Anyway, I think "good" and "quick change" are probably mutually exclusive concepts. Those things are gimmicky light duty stuff. I wouldn't expect a lot of performance. It really depends on what you'll be doing with them though.
I think for me, my next set of bits will be a cheap to mid-priced 100+ piece set in an indexed case, to include all the in between sizes I'm constantly doing without. What I use currently are Bosch, but when I break one, I just replace it with whatever's handy. I haven't found brand name to mean all that much with bits.
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When you really need torque, for example for large (>10mm) bits for steel you usually do not have an ordinary chuck at all but just a morse cone, so the bit is held by friction only in a true quick-change way, and that works very well.
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we have one of those (it's come in quite handy for the 5000+ bulbs we've planted... not to mention the 1300 pansys we planted last week) I hammered out the shank to have flats for getting rid of the spin out.

yup... has alot of torque. (pennsylvania clay, rocks, and tree roots to contend with in my yard) My problem is with the shank itself bending. Where did you get yours? Perhaps it's of heavier duty. (the packaging on http://cj.catalogcity.com/cc.class/cc?pcd373016&ccsyn " looks familiar)
I wouldn't mind having a backup ready when I finally get sick of trying to straighten this one.
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Philip Edward Lewis wrote:

I got mine at Lowe's I think. It's painted red. I can't offer you any good answer to the bending problem, because I've had to whack on mine many times to try to straighten the stupid thing out.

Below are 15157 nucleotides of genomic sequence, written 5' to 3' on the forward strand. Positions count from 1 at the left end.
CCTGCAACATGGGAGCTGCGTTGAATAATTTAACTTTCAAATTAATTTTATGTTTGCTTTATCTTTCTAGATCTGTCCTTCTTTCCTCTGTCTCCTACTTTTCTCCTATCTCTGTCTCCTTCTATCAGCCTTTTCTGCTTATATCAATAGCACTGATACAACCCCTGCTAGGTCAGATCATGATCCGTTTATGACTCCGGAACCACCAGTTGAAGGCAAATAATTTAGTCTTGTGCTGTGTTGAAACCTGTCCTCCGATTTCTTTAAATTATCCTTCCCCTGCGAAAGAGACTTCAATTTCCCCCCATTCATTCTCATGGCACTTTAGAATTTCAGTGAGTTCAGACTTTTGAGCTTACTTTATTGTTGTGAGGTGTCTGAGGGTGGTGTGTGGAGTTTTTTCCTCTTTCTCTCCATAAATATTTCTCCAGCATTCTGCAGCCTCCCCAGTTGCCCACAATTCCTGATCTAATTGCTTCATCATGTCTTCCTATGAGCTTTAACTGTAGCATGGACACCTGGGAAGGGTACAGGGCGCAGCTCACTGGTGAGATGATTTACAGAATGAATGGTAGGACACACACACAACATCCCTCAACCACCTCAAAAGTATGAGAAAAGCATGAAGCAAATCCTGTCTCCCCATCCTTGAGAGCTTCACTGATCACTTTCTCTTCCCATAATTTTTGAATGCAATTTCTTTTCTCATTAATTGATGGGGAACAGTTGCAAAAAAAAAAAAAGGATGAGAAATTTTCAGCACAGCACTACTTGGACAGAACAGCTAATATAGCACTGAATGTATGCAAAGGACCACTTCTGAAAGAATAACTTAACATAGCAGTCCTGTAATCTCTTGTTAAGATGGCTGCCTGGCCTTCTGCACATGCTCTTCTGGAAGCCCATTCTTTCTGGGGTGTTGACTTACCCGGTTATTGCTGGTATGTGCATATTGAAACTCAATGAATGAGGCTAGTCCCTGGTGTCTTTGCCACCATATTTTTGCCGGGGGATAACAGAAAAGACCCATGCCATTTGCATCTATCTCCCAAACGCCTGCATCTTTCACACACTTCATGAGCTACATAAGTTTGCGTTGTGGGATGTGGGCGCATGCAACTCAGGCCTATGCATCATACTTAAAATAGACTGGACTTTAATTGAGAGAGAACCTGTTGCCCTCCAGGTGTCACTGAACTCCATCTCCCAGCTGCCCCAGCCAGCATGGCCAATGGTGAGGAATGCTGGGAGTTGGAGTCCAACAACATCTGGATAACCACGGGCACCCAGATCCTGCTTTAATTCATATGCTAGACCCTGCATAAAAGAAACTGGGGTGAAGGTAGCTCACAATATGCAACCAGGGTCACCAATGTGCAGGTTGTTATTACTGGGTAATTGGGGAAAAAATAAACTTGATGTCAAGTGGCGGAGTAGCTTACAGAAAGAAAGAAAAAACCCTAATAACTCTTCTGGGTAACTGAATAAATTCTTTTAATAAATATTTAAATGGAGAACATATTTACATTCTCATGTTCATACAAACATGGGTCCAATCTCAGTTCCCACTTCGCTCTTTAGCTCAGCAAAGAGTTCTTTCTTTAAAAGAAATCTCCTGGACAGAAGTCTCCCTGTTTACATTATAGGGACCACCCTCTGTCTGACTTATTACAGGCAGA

Having a high torque 7 amp drill has really helped because I don't have to push on it to get it to go, but I've bent it a time or two since getting that drill. Especially the time I wrapped a good two feet of chain link fence around it. Oops. :)
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While many here will disagree with me, my recommendation is to buy one of those $40 115 bit sets (supposedly HSS). The 115 bit set gives you all the various bits that you MIGHT use once a year but come in real handy when needed. As you use them and wear a few of the more often used ones out, replace them with good bits. Over a little time you end up with a set that matches your actual needs and usage pattern. In addition, I think you would want a good brad point set and a forstner set.
Again, just my opinion and what works for me.
Dave Hall
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I find myself using brad points most of the time on wood. I like nice neat holes in my wood.
On 10 Nov 2003 12:05:57 -0800, snipped-for-privacy@nhsd.k2.pa.us (David Hall) wrote:

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Are brad points the same as pilot points that I see sold under the Dewalt name (and others), or is that something else?
Also, how bout some brand names to avoid or try and obtain?
Thanks again.
Evan

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The HSS (High speed steel) brad point bits from Lee Valley are very nice! The sell various size sets and individual bits. The are the best bits I have for drilling wood. Save your twist points for metal. They wander too much in wood and don't make nearly as smooth a hole.
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wrote:

And - (see thread above) - they're "Made in USA"...
We use "Triumph" brand twist drills (Precision Twist Drill Co.) and re-grind the tips on a $500,000 swiss CNC grinder....
Cheers -
Rob Lee
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Evan Mann wrote:

I've found that I _greatly_ prefer different bits for metal and wood. Standard twist-drills are great for metal, but even the best, sharpest brands leave messy holes in wood. A cheap 40pc set of brad-point bits from HF are _much_ better, IMO.
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Absolutely!!
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Not always, i have drilled very clean holes in (hard) woods with old large diameter (24mm) bits which were meant for metal.